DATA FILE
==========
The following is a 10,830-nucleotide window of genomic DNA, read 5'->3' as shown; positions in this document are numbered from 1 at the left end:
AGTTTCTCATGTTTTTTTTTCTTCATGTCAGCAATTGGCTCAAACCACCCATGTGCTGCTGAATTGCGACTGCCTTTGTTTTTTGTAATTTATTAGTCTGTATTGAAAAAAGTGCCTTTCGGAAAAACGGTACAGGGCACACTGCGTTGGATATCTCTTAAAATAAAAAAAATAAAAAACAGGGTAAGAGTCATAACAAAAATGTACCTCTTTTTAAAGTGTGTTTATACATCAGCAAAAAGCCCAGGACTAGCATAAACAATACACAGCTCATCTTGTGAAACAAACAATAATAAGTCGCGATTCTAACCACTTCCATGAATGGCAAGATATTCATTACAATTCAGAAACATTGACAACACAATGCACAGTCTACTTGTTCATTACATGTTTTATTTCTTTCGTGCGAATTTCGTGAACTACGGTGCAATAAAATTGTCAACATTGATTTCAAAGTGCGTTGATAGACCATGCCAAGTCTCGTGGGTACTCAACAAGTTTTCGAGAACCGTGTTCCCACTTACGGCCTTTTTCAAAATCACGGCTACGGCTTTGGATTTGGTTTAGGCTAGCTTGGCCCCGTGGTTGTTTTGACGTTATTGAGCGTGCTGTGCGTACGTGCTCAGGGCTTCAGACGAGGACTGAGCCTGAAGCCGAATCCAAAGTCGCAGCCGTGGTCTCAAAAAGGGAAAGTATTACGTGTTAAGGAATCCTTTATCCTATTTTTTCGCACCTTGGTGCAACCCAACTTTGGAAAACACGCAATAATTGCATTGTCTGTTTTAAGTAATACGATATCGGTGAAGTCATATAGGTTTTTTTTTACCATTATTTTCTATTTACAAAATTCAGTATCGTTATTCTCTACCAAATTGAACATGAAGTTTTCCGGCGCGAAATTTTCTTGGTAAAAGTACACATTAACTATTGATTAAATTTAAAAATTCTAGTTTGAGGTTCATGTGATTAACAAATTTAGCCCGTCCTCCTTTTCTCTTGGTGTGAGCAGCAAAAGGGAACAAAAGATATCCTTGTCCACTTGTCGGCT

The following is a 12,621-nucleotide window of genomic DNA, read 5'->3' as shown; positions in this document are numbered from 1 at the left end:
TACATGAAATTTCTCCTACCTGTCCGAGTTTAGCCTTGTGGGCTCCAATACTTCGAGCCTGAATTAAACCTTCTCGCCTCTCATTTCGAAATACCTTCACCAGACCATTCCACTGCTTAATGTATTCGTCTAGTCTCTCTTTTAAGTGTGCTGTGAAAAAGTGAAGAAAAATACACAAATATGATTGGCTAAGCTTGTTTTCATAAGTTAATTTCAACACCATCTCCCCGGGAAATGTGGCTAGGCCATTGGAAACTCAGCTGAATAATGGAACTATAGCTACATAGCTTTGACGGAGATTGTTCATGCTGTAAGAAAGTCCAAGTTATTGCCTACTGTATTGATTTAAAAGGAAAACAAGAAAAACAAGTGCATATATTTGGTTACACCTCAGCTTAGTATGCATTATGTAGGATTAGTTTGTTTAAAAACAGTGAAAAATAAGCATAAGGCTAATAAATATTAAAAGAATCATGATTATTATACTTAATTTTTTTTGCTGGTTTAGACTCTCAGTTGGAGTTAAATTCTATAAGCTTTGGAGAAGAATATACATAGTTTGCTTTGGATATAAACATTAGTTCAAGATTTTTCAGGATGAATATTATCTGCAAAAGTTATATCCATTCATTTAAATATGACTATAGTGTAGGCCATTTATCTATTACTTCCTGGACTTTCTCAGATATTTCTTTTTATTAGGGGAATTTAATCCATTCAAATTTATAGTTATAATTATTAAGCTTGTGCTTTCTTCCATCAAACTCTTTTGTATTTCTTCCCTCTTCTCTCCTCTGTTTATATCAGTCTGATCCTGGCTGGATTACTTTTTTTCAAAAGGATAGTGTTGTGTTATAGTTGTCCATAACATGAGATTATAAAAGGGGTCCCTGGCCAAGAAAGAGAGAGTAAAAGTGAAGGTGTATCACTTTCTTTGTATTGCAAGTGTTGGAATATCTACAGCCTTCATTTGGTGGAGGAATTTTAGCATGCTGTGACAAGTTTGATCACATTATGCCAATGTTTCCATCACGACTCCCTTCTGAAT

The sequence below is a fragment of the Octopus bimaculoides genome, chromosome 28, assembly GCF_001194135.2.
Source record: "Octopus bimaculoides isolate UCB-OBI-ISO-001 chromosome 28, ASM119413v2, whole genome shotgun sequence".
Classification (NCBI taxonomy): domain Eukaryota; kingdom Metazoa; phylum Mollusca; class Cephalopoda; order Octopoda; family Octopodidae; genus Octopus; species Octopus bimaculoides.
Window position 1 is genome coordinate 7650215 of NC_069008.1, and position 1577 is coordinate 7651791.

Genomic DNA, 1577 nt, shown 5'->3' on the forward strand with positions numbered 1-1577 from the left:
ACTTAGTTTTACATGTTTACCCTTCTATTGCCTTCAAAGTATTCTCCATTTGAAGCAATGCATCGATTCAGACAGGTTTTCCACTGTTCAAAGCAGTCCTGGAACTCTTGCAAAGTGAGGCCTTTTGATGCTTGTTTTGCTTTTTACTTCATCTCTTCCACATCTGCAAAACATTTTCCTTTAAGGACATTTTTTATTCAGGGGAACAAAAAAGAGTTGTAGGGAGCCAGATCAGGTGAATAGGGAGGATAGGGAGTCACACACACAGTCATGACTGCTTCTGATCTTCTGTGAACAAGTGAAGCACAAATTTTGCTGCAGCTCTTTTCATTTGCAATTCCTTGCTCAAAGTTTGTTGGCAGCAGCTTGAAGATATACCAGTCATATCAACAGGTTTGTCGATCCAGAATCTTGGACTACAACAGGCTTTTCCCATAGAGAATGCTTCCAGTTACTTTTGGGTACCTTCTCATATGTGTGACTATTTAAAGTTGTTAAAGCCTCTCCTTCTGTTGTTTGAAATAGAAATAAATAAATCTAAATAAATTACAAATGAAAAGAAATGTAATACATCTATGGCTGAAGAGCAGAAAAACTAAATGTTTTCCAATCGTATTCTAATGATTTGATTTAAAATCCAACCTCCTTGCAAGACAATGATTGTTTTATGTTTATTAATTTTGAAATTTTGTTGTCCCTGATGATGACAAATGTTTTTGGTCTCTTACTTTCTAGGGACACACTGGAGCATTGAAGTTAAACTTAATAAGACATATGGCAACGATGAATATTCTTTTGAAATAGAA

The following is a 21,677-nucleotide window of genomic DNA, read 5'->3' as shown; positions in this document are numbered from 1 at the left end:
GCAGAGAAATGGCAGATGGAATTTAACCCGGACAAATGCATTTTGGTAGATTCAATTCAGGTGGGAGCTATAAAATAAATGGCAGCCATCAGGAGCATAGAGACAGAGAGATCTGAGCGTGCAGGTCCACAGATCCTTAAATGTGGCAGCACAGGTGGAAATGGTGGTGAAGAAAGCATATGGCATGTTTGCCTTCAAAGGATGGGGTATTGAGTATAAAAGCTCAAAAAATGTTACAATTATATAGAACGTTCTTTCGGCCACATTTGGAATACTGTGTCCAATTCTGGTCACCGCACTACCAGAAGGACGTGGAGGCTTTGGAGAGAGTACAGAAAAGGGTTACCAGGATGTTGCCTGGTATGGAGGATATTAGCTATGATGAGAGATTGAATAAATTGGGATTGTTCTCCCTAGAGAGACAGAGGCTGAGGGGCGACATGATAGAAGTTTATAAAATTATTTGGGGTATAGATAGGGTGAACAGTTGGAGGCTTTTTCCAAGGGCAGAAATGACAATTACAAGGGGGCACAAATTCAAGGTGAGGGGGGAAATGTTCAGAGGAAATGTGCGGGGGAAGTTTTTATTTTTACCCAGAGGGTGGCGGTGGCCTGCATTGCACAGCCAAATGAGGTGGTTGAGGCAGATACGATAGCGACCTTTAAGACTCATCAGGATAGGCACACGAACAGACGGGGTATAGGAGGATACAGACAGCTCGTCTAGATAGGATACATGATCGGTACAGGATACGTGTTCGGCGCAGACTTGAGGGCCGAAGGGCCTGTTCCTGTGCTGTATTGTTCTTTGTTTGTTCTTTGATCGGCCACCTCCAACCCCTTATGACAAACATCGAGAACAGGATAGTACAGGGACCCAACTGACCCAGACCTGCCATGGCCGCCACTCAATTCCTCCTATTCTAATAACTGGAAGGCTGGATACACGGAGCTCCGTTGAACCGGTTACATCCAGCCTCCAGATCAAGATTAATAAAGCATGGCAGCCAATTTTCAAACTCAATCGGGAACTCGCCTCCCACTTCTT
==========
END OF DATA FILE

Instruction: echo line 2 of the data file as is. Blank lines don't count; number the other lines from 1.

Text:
AGTTTCTCATGTTTTTTTTTCTTCATGTCAGCAATTGGCTCAAACCACCCATGTGCTGCTGAATTGCGACTGCCTTTGTTTTTTGTAATTTATTAGTCTGTATTGAAAAAAGTGCCTTTCGGAAAAACGGTACAGGGCACACTGCGTTGGATATCTCTTAAAATAAAAAAAATAAAAAACAGGGTAAGAGTCATAACAAAAATGTACCTCTTTTTAAAGTGTGTTTATACATCAGCAAAAAGCCCAGGACTAGCATAAACAATACACAGCTCATCTTGTGAAACAAACAATAATAAGTCGCGATTCTAACCACTTCCATGAATGGCAAGATATTCATTACAATTCAGAAACATTGACAACACAATGCACAGTCTACTTGTTCATTACATGTTTTATTTCTTTCGTGCGAATTTCGTGAACTACGGTGCAATAAAATTGTCAACATTGATTTCAAAGTGCGTTGATAGACCATGCCAAGTCTCGTGGGTACTCAACAAGTTTTCGAGAACCGTGTTCCCACTTACGGCCTTTTTCAAAATCACGGCTACGGCTTTGGATTTGGTTTAGGCTAGCTTGGCCCCGTGGTTGTTTTGACGTTATTGAGCGTGCTGTGCGTACGTGCTCAGGGCTTCAGACGAGGACTGAGCCTGAAGCCGAATCCAAAGTCGCAGCCGTGGTCTCAAAAAGGGAAAGTATTACGTGTTAAGGAATCCTTTATCCTATTTTTTCGCACCTTGGTGCAACCCAACTTTGGAAAACACGCAATAATTGCATTGTCTGTTTTAAGTAATACGATATCGGTGAAGTCATATAGGTTTTTTTTTACCATTATTTTCTATTTACAAAATTCAGTATCGTTATTCTCTACCAAATTGAACATGAAGTTTTCCGGCGCGAAATTTTCTTGGTAAAAGTACACATTAACTATTGATTAAATTTAAAAATTCTAGTTTGAGGTTCATGTGATTAACAAATTTAGCCCGTCCTCCTTTTCTCTTGGTGTGAGCAGCAAAAGGGAACAAAAGATATCCTTGTCCACTTGTCGGCT